Until you take that first courageous step, we don’t know you need help. We’re not mind readers, we're not supermen and women … we need you to take that first step. We’re thrilled and privileged to walk that path with you once we know there is a road to walk. (Sue Bowles)
Taking the first step can be the most difficult, but it is the step that sets you up on your path towards treatment and recovery. Once you take your first step, then it becomes one step at a time.


BOOK | Sue Bowles -  This Much I Know...The Space Between 



I am a licensed Psychologist and Certified Eating Disorder Specialist. While I may have over 20 years of clinical experience, what I also have is the experience of having been a patient who had an eating disorder as well. One thing that I never had during all of my treatment was someone who could look me in the eye and honestly say to me "hey, I've been there. I understand". Going through treatment for an eating disorder is one of the hardest and scariest things to do. I remember being asked to do things that scared me. Things I now know ultimately helped me to get better. But, at the time, I had serious doubts and fears about it. If even one of my providers had been able to tell me "I know it's scary, but I had to go through that part too. Here's what will probably happen...." then perhaps I would not have gone in and out of treatment so many times. My own experience ultimately led me to specialize in treating eating disorders. I wanted to be the therapist I never had; the one who "got it". I will be giving you my perspective and information as an expert and clinician who has been treating patients for over 2 decades. But don't just take my word for it...keep listening to hear the truly informative insights and knowledge guest experts have to share. I am so happy you are here!


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Podcast Transcription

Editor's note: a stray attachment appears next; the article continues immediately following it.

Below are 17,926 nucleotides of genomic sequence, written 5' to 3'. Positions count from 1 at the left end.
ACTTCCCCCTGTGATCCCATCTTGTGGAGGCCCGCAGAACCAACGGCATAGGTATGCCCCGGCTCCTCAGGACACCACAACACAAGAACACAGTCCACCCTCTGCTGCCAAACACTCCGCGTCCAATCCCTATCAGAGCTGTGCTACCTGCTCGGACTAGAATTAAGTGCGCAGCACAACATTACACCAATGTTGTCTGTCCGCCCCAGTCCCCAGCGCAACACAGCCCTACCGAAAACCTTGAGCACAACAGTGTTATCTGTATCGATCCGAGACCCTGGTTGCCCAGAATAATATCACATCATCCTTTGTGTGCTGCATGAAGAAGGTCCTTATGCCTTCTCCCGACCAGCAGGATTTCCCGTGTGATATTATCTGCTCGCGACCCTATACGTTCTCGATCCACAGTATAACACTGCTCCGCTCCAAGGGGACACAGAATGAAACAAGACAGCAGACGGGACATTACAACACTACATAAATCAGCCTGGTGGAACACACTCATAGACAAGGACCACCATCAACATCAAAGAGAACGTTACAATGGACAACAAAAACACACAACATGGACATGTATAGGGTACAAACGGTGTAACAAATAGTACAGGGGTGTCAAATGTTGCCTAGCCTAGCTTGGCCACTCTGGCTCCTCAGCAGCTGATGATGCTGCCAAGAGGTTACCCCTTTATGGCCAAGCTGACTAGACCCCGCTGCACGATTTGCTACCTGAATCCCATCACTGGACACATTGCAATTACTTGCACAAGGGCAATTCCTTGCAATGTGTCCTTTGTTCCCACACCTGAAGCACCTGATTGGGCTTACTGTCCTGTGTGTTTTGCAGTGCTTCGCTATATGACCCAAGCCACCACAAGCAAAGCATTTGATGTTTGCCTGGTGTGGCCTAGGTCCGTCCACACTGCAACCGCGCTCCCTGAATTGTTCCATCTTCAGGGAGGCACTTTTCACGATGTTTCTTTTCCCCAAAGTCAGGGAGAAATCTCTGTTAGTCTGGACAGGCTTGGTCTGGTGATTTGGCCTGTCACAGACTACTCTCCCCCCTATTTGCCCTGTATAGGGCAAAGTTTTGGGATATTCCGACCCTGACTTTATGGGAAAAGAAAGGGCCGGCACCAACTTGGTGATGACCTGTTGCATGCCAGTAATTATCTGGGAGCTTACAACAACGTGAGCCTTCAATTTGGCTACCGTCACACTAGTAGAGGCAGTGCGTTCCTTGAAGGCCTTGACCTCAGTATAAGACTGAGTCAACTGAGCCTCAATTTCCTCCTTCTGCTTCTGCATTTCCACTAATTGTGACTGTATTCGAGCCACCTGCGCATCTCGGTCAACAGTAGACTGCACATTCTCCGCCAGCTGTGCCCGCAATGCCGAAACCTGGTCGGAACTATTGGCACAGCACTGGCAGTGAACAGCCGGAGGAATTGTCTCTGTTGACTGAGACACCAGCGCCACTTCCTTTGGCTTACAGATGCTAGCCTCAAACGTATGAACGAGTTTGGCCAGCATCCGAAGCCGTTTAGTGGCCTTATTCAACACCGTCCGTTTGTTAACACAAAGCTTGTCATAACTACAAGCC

[CRISTINA CASTAGNINI] Please note that listener discretion is advised for this episode, as it contains content of a sensitive nature that may be triggering to some listeners. Please check the show notes at for more detailed information. Thank you. [CRISTINA] Behind The Bite podcast is part of a network of podcasts that are good for the world. Check out podcasts like the Full of Shift podcast, After the First Marriage podcast and Eating Recovery Academy over at Welcome to Behind The Bite podcast. This podcast is about the real life struggles women face with food, body image and weight. We're here to help you inspire and create better healthier lives. Welcome. . All right, everyone. Welcome to the show. Today I have such an inspiring guest who is here to share her personal story. I'm not going to give too much of an introduction today, other than to say that for anyone who is out there who really needs to know they're not alone or who's in a really deep dark place where you are almost convinced you will never get better or come out of the place you're in, or maybe even believe that you don't matter, then sit back, relax and take the time to hear today's show. Sue Bowles is a survivor turned author, speaker and master certified life coach. She leads My Step Ahead, an organization committed to breaking the stigma around mental health struggles. Sue helps stuck people get unstuck by discovering hope, journeying together for the next step ahead. Whether speaking on a podcast, a stage or one on one, Sue's enthusiasm is contagious, shining the light of hope wherever the listener needs, sharing them to see their dreams become present reality. [CRISTINA] All right, well Sue, welcome to the show. [SUE BOWLES] Thanks for having me. I appreciate it. I always love having people on here who have a fascinating story. I'm not going to do justice, obviously sharing anything about your story. You're here to do that. So would you mind sharing with us a little bit about your story? [SUE] Sure. Let me give a quick trigger warning. I do this whenever I speak simply because I don't want my story to hurt somebody else. Some of the things I'm about to share I have to do with sexual assault, have to do is obviously eating disorders and depression and suicide. If anything like that is triggering for your listeners, I really want them to have a self-care plan in place. If they need to put the show on pause or even stop it for now and come back later, it'll be waiting for you. Your self-care is the most important thing. So I always want to put that out there first. [CRISTINA] Thank you for that. [SUE] Having said that my story starts in first grade. There was a classmate of mine named Bobby and one day after school, we were walking home, which was very normal back in the seventies. Everybody in the neighborhood did that. It was safe to do that and Bobby enticed me into the woods over on school property and held me against my will for 45 minutes to rape me. I didn't know, he said a few words as he was needed. My mom was calling for me. That was my excuse to get out of Dodge and Bobby went out on one end of the woods and I went out the other to meet mom. Bobby's last words to me were, don't tell anybody. I didn't know the prison that was going to put me in and I didn't know the power those awards would hold over me for over a decade. Because as it turned out, I didn't tell anyone until my senior year of college, so it became a 15 year secret. You can simply look it up on the internet, but it's well known that trauma rewires your brain. So here I am at a very young impressional age where I'm just really starting to learn and develop, and my brain gets worked out by trauma. So because, knowing no one did anything wrong that day, except Bobby, it took a really long time for me to understand that and to be able to own that. The only person did anything wrong was him. Nobody knew to ask a question. Rape was not on the radar in the seventies and especially for children and no one, I didn't know what to say. My emotions became frozen in time that day. I didn't know to say anything. Even if I did, I don't know if I would've had the words. No one knew to ask. I was held prisoner by his words "don't tell anybody." So when it came out 15 years later, if you're already off base, the longer you're off base, the further away from center you get, or the way I put it is the longer, I said, my emotions were frozen in time. The longer you're in the freezer, the thicker the ice gets. So imagine going through middle school and high school with all this going on and not knowing that. In eighth grade, somebody signed my class picture book "to the girl who's always angry." I didn't realize how truthful it was. She saw something that I didn't know was there in eighth grade. Now I understand that, but at that point in time, what's that mean? That just crushes you. So all the way through high school I was troubled. I was trying to find a place to fit them. So I got through high school. Even though I was in high school, let me back up real quick, there was other sexual assaults from neighborhood kids. There were things that happened on days with guys probably didn't need to happen. So there was a lot of abuse in that way. By the time I get to college I am a very confused, hurting, troubled, young adult, and it started coming out in activity. What I've come to learn about myself since this activity became my normal, because if I became busy, I was seen. Therefore, if I had value, that's how my brain worked it out. So if I was seen, then I knew I mattered to people because I didn't know how to ask for that or didn't have that security anywhere else. So activity became my normal because if I stayed busy, I didn't have to think. If I didn't have to think, I didn't have to feel, and if I didn't have to feel, I didn't have to deal with my stuff. I didn't like my stuff. Was in denial about my stuff. So where the eating disorder came in, I was in college. I don't remember what year it was. I went to small college in Northwest Ohio which had one dining hall. If you missed the window where they were serving you the meal, so I was always there making sure I ate, but again, my breads already worked out. Then you add in all this other stuff and college is a hot bed for stress on top of everything. I would've enjoyed an extra serving of food. Very natural. Your body is designed to be hungry, to tell you when it needs fuel, but my brain warped it out where "everybody would be watching." What that meant was that Sue would be found out because Sue had painted the picture to the entire campus nonverbally, but just I've learned in my actions that I have it all together, that I was the strong one. I could do all these activities and still get good grades. I was superwoman. Well, superwoman is a fictional character. When that started happening in the dining hall, I learned to shut off my hunger. Instead of going for more food, I would dump my tray, get out of Dodge, go back to my room and snack. I would snack and that's how I curved my hunger. Now, I never called it an eating disorder. Years later, I started calling it anorexic tendencies or odd eating behaviors, but I never called it an eating disorder. It really wasn't until I got connected with a counselor that I finally owned that part of things. Where things started for me, Ed Highland was my Dean of students. Ed became my confidant all four years of college. I credit him with helping get me through college. By the time senior year rolled around, he was gone in a different position. Had told me he would still be available. Spring semester rolled around. He was not ready for the workforce. He knew I was just, I needed a lot of work and he started giving me projects and homework assignments and we'd meet the next week and go over them. Well, one week we're going over the homework and I still to this day do not remember his quiz question, but all I remember is I just went off on this thing and I just said, well, when society tells you not to say anything and my voice trailed off. Yes, exactly. Ed was very calm, but certainly picked up on something was going on and said, "Sue, did your parents hurt you?" I said, no. He said somebody else. I said, yes. He said, what happened? I did not know that my secret wanted to come out. I didn't know my secret needed to come out at that point in time. It just spilled all over his office. So I remember leaving his office, going back to the union and feeling like I had a Scarlet letter attached to my forehead. I felt like everybody knew, like their eyes were piercing right through me. I know now that was a total lie, but I was just that far emotionally gone of this, just so caught up in everything. The next week, Ed came with me at my request to see my counselor in town. I still tried the shadow box there. Ed called me on the carpet with the counselor. I wasn't answering the counselor's question. So he looked at Ed and said, ''What do you think?" Ed just looked at me and said, "I think Sue needs to quit shadow boxing and tell you what she told me last week." Ed was a very dear friend and I've had a chance to share all this with him personally since that was a very treasured moment for me. So that's where the story, the secret started to come out. I left for graduate school in Minnesota and continued counseling up there, but I never really dealt with anything. I was in counseling, but I was just went, we weren't getting, it wasn't quite hitting the mark and everything. I went through a number of different years. I even went through a number of years where I was out of counseling everything seemed fine. My eating was fine. Then in 2008, I lost a very dear friend. I'm sorry, 2005 I lost a friend. Mel passed away of breast cancer. Three years later, I'm grieving her like it's yesterday and all my red flags for my eating disorder start coming up. For me one of my red flags is when I go to the refrigerator, open it up and I can't make a food choice. I'm overwhelmed. My brain just shuts down. I can't handle it. I shut it and I snack. That was where I shut off the hunger or whatever. That was starting to happen when it hadn't happened for a while. So my pastor was able to connect me with a counselor who specializes in eating disorder. This was April, 2008. I've actually been with Amanda since, and we have gone through every hill and valley you can imagine. Because like our third session, when it came out about the rate, she's like, "Sue, this is huge. Have you ever worked through with anybody?" I looked at her and said, "I wouldn't know what it would look like to have worked through." I said, "I guess that's your answer." So even then though, and we have a fantastic relationship, she has since said that we had to get me stronger in the present before we could deal with the past. Finally, 2014, so six years after seeing her, we finally get back to it's time to start dealing with this. I was strong enough and it was starting to come up in other ways. It was time to deal with it. What kicked it was a movie that had come out. I'm a Christian and there was a movie out about a Christian musician named Rich Mullins. He was big nineties, his big song, for people listening to Christian music was Awesome God. It put out a movie about his life and some of the themes talk about your parent-child relationships and your relationship with God and living a maskless life and a life of authenticity. It was a really hard watch for me for about the first 20 minutes. The first time I saw it, I'm with mom, about 10 friends, did a lot of secret wiping at the tears because I couldn't, again, I had these masks up because I couldn't let anybody know that Sue was hurting, flash back to college. Because I didn't want to be found out. So did a lot of wiping at that fall, the movie producer and the family and friends of Rich who produced the movie, decided to put together a retreat to continue to the seams in the movie. During this time, my brother had served 18 months in prison for a driving accident. He'll be the first to say that God had to send him to prison to save him from himself. He was sober a year before he went into prison and he's been sober since. He's nine and a half years, actually coming up on 10 years sober. Which is fantastic. So anyway, he got out in August, 2014 and one of the things that really kept things for me about the whole masks and everything was he'd be in town like, "Man, Scott, I haven't seen you for such a long time. Where have you been? If anyone had reason to hide a story, if anyone had reason to be shameful of something, it would be my brother and come, just getting out of prison. Instead of saying, blowing off or something, he said, "Oh, I've been in prison." Just flat out blank. That just hit me. I was like, okay, if he can be that brave, why can't I? I looked at my counselor once I finally made the decision to go on this retreat. I said, get me ready. I just want to be authentic. We spent six weeks dealing with fears and the anxiety so when I got there to retreat, I could just do the work I needed to do on me and not worry about what everybody, what I think everybody else was thinking about. That was the whole healing of the emotional healing. With that first year, I had to own my story and that's an important part of life that I don't think people really understand is that we like to play off our story. I was in denial about my story, because I didn't like it. I didn't want to own my story. That was the first step that happened for me at that retreat. I went into that retreat, calling myself the holy exception, believing and telling myself that everything in the Bible was good enough for everybody else, but me because I was too screwed up, too far gone. I was a wasted space. Now I was back in yes, when I was back in high school, then I had been suicidal and obviously had a lot of thoughts. Didn't do anything, but came out of that. I was very depressed with everything going on. Then when I was in graduate school, long before all this, my parents divorced after 34 years of marriage. I was suicidal again at that point in time. That is when my eating disorder really kicked in. I had had my worst struggle with it. It was to the point I had, they had food out every time I was there just because I knew I wasn't eating and it was showing. I was starting to drink. I just was very unhealthy. So anyway, when we get to this retreat I'm going in with this attitude of I'm a screw up. I'm too far gone. I'm hopeless, but I'm going to give it one more try. It sounds like an oxymoron. I'm feeling like I'm hopeless, but I'm giving it one more try. I loved that retreat, being able to say and start to believe that Jesus Christ loves me and He not only loves me. He likes me and He's really absolutely crazy about me. That was a real flip for me. I went back the next year, the second retreat. I had to grieve my story because there is a lot of lost in my story that I never realized. It kind just hit me. There was just, I just started, I just finally let it go. One of my fears had been that I would start to cry and I would never stop. I just won't stop crying. I cried for a good 10 to 15 minutes and I'm talking hard crying like that, but it was what was needed. Here's the joy. I stopped crying. That's the best part. I did stop. So there was another lie in my head from my eating story, trying to tell me how weird I was. Another lie got turned down. By the time the third retreat came around in 2016, the nugget that I walked away with that really started turning things for me was that I'm valuable, that I'm valuable to God and that I have something to say that could helps somebody else. That then started this whole catapult with the book, was speaking with doing podcasts was presenting at conferences. I haven't looked back since. It has been long journey. I would not be here without so many people supporting me. But now that I'm at this point in my recovery and my healing, I can start being a voice of hope for other people. I'm now a master certified life coach. I'm a voice of hope because I want to help others who might be feeling the same way, because the way I see it is that if you are reaching out for help, you're not totally hopeless. You haven't given up all hope and I want to help fan that flight so that they can be people, my clients can see their dreams become present reality. That has been a real joy in my life. It's been incredible the last two years and just hearing things. The podcast and speaking have just been a tremendous opportunity to give back. I got a message earlier this week, late last week, someone who heard me on a podcast. She's in Australia and she wrote me just to thank me. We talked a little bit, chat a little bit, and she asked for resources. I actually gave her the name of Behind the Bite. [CRISTINA] Thank you. [SUE] I was getting ready to record this show. She's listened to a number of your resources. I believe there's a free program she signed up for. So it's encouraging just to see how simply sharing my story is affecting somebody literally half a world away that I probably will never meet or ever even new existed and all because as Ed asked me that question. Well, not just because he asked a question, but you did a lot of this work. I mean, the tenacity and this, all of the effort you put into, I mean, this is years and years in the making and so much, I mean, I'm just hearing it in your voice. I know the audience can't see you, but I'm just, as you're telling your story, there's every emotion in the world on your face. It's like pain and the happiness. I mean, it's everything. It's this whole gamut. Wow, from first grade on to here, this is just such a trajectory. I know there's a lot of people listening that can relate to your story which is a sad and unfortunate thing as well, because I know trauma, there's a lot of people who have eating disorders who do have a trauma history as well. So I am very grateful to you for sharing your story because for anyone out there listening, part of why I do the podcast is so that people who have these experiences much like yourself, don't feel alone and know you can get help. You can overcome every struggle you've been through. You can get to the point where, like you said, you can have the hope that things can get better and it's not an overnight thing. It does take time. It's a journey. For anyone listening, just listen to what Sue's saying. It's like, there's this ups and downs and ebbs and flows. If somebody did hurt you, then you do need somebodies to help you get through it too. You cannot do this on your own. This is a path, but takes some help from other people. [SUE] I tried for years to do it on my own. That's why I got as bad off as I did. I talked about being a superwoman because I didn't know how to reach out for help because I was ashamed to reach out for help thinking I had to have it all together. Because again, it all, as I think about it and the more I talk about it, I realize that all of those were part of the protective barrier to protect me from hurt because I've been hurt and burned so many people so many times, I didn't believe in myself. I want as much as I wanted to say, I need somebody to believe in me. I only need to get that through performance. So that's where the activities, I mean one year I had three major campus events, my senior year of high of college. I was homecoming chair. I did the winter form, and I did an 18 hour danceathon. I led them all while taking overloaded classes, working 20 hours a week. But that's where I was with, this is where I get my support. This is where I get my importance, my value. I've learned how shallow all that is that it really only makes things worse. That until I can get to the point where, and when somebody say this to me, I'm not ready to say, well, somebody used to say this to me. I was like, that's a bunch of Larky, good luck. When I finally got to the point saying, I like who I am. That's a turning point, because then there's this whole piece that floods you, because you don't strive for affection. You don't strive for acceptance. You don't strive for having a purpose. Instead, you're just like this is me. Take me or leave me. I'm fine with me. I'm sorry if you're not. Then you learn where you can go as you find those people now. Again, if you had told me that in the middle of everything, I would've just written you off, said, no, you don't understand you. No, no, no, it doesn't work that way for me. Because again, I was the holy exception. Nothing else. I was the one that didn't square pay, going to rabbit hole that you weren't going to choose all of it in. So it is, taking that first step is the hard part. When I speak, I share a story about being in Colorado. Christmas and New Year's 1990/1991, my parents were divorcing. My dad was an alcoholic. He is now 31 years sober, which is fantastic. All the relationships are restored and even better than they ever were, which is just absolutely fantastic. Our whole family's just done the whole 180. We had done that intervention on that, and that kicked me into my eating disorder again. It kicked me into the depression and kicked me into being suicidal again. Because I was imploding. I didn't know how to deal with things. The only way I knew was to be very unhealthy towards myself. Again, it comes back to, because, to this point, again, my family didn't know anything, so I couldn't let onto them Sue was having issues. So I'm on this ski trip in Colorado at a camp. I worked out in summer and a gentleman named Billy Sprague was there. Billy was a friend of mine. He was a Christian musician. We had lost contact for a few years. His fiancé had been killed in a car wreck on the way to surprise him at a concert. He found about that wreck before he went on stage and he went head over heels on the grief, fully to be expected. Billy was suicidal at one point. We reconnected on this ski trip and I told him, "I need to learn from something you've gone through." So we talked last day, said, "I need to learn something you've gone through." He said, "How do you go on when all you want to do is die." He looked at me and said, "What's going on?" We talked about an hour and a half. And one of the things that Billy shared with me, his last words before we went for the slopes was that's all I know know to tell you Sue, step by step. He shared a story about how when he was in the airport and he throws of his depression. His friend told him to watch his steps and he tells himself, a step closer, I'm one step closer. I can do this. I have one more step on me. He continued to tell himself that. He had me do that on the way down the slopes. My first thought, I've told him this was, it was a long journey. I'm not going to make it. That was 1991. We're 2020. I'm still here. It goes step by step. So I share that story to talk about the importance of taking that first step and reaching out because yes, when you're in the throws of it, you can't go through it alone. But no one knows that you are having challenges and want some support until you take that first step. There are a lot of people out there, I'm speaking to your listeners, there are a lot of people out there, folks that want to help you. Some are especially trained to be able to help you. Others are just like me, who have been through the journey and want to help you. Encourage them, maybe some resources, but until you take that first courageous step, we don't know you need help. We're not mind readers, and we're not superman and superwoman where we have extra vision. We need you to take that first step. We are happy and thrilled and privileged to walk that path with you once we know there's a road to walk. But you have to take that first step. That's one thing that I've walked away with from my conversation with Billy, the importance of taking that first step. Then after that, it becomes one step at a time, one step at a time, one step at a time. [CRISTINA] This one step at a time it's something associated with you. Actually I was going to ask you that. So now I know why. So if people do want to find you where can they find you? [SUE] What CRISTINA is referring to is, my company name is called My Step Ahead. It's rooted in this conversation. It also has the roots in the teaching for my church. The pastor was talking about growth and talked about what it takes to help somebody else. You only have to be a step ahead. So the whole motto, the slogan, the tagline is you only to be a step ahead to help the person behind you. What that means is that, well, I can reach out for help that I still need. With whatever I've gone through, I can reach out behind me to help the person who's just starting the journey or be a step or two behind me. Then together we form a human chain support. So there's a couple, my business name is My Step Ahead. The website is I'm also on Facebook and Instagram and Twitter under My Step Ahead. Then I'm also coach. So there's also coaching on Facebook and then website is [CRISTINA] You have written a book? [SUE] Yes. [CRISTINA] Yes. Would you mind talking a little bit about that as well, in case people want to also find that? [SUE] I would love to talk about it. I'll share a thumbnail sketch of my story. As I was healing I got this urge to start writing it. It started, it was supposed to be a different. It started out the intention of being a different format, kind of life lessons. The chapter was this much I, dot, dot and whatever the lesson was. As I healed the book became part of my healing as well, getting it out and didn't realize what it was going to take to get it out and how long it would take to get out. But it finally came out, which is really cool. It actually won second place, nonfiction at a book competition in 2018. No it's 2020, 2019. They're all running together right now. So that was very encouraging for my first book. Self-Published and I got an award. That told me I'm on the right track. The book is called This Much I Know...The Space Between, and the concept is this much I know is my story. All of us have a story. Like it or no we all have a story. This much, I know. No one can take our stories from us. It's the one thing we know. The Space Between talks about the healing journey between the wounds becoming scars. I used to hate the word process. If you said process to me, I would turn you off in a flash. But healing is a process. When you break your arm, they put you in a cast because they need to immobilize things and let it heal. It's a process. It's not just touch it in your heel. Same thing with our emotional scars and our emotional wounds. When a wound is still bleeding, it's subject to infection, but as it heals, as you pay attention to it, as you give it what it needs to heal, as that wound heals, it becomes a scar. That scar has a story to it. So the same thing with our lives is we have wounds and depending on where we are in our healing journey, hopefully those wounds are not bleeding anymore. Hopefully they have gone to the point where they're a scar and they can be a story of hope for somebody else. So the second half of the book, The Space Between talks about the healing journey I went on. To share an example, at the end of the chapter where I talk about Bobby, the takeaway is this, this much I know, no matter what happens, God sees, God knows, and God is at work to make good come out of even unspeakable horrors. I never dreamed that I would have the opportunity and the privilege to do what I do because to me, it was always just out of reach and good enough for everybody else, but me. And until I, my challenge, people when I speak, when I meet, wherever I am is to dare to believe that you matter, I dare you to believe it because when you start to really believe that in your core, that becomes the emphasis. That becomes the motivation. That becomes the energy and the impetus behind being able to propel you to take that first step, that next step of reaching out. And it might just be a flicker of hope shadowing a whole lot of doubt, but that flicker of hope is all you need need, because that is what drives you to be able to pick up phone, send a text, send an email, fill on a form on a website, whatever you need to do to reach out for help, because once you do that, there's going to be a lot of people that come running to help you. But again, when you are there to believe that you matter, it makes that first step a lot easier. [CRISTINA] What a great place to end. That's such a positive message. Thank you for sharing how people can find you and more about your book. I'm sure people are going to be searching for you and reading your book and congratulations on winning the award on your first book out. That's fantastic. [SUE] Thank you. It's fun. The book is on Amazon and Kindle. There's also links to it on the website and [CRISTINA] Thank you so much. You've been such an inspiration and I'm sure lots of people out here listening can relate. Like I said, please go to the show notes after the podcast. I'm going to have all of the information on Sue right there. So in case you didn't get any of that down, it's all going to be there. Sue, thank you again so much. [SUE] Thank you, CRISTINA. Thank you so much. [CRISTINA] This podcast is designed to provide accurate and authoritative information in regards to the subject matter covered. It is given with the understanding that neither the host, the publisher or the guests are rendering legal, accounting, clinical, or any other professional information. If you want a professional, you should find one.